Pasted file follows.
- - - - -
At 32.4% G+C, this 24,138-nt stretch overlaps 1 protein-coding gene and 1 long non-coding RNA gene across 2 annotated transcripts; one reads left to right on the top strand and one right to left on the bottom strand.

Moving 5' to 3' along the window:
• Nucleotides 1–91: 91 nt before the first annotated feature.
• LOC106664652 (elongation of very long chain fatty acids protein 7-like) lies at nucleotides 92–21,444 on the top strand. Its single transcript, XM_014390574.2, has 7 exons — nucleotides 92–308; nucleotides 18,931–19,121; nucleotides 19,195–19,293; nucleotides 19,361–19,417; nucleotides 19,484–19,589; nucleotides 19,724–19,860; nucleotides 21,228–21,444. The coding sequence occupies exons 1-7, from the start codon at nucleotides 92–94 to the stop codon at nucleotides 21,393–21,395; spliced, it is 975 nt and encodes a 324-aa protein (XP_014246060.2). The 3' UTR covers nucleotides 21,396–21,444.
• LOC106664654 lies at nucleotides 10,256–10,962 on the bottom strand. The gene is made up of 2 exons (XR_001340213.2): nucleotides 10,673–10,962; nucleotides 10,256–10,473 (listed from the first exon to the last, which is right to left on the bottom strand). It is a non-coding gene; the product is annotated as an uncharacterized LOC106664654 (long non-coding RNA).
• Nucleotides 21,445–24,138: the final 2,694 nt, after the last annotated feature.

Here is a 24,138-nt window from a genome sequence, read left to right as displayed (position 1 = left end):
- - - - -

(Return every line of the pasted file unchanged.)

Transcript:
At 32.4% G+C, this 24,138-nt stretch overlaps 1 protein-coding gene and 1 long non-coding RNA gene across 2 annotated transcripts; one reads left to right on the top strand and one right to left on the bottom strand.

Moving 5' to 3' along the window:
• Nucleotides 1–91: 91 nt before the first annotated feature.
• LOC106664652 (elongation of very long chain fatty acids protein 7-like) lies at nucleotides 92–21,444 on the top strand. Its single transcript, XM_014390574.2, has 7 exons — nucleotides 92–308; nucleotides 18,931–19,121; nucleotides 19,195–19,293; nucleotides 19,361–19,417; nucleotides 19,484–19,589; nucleotides 19,724–19,860; nucleotides 21,228–21,444. The coding sequence occupies exons 1-7, from the start codon at nucleotides 92–94 to the stop codon at nucleotides 21,393–21,395; spliced, it is 975 nt and encodes a 324-aa protein (XP_014246060.2). The 3' UTR covers nucleotides 21,396–21,444.
• LOC106664654 lies at nucleotides 10,256–10,962 on the bottom strand. The gene is made up of 2 exons (XR_001340213.2): nucleotides 10,673–10,962; nucleotides 10,256–10,473 (listed from the first exon to the last, which is right to left on the bottom strand). It is a non-coding gene; the product is annotated as an uncharacterized LOC106664654 (long non-coding RNA).
• Nucleotides 21,445–24,138: the final 2,694 nt, after the last annotated feature.

Here is a 24,138-nt window from a genome sequence, read left to right as displayed (position 1 = left end):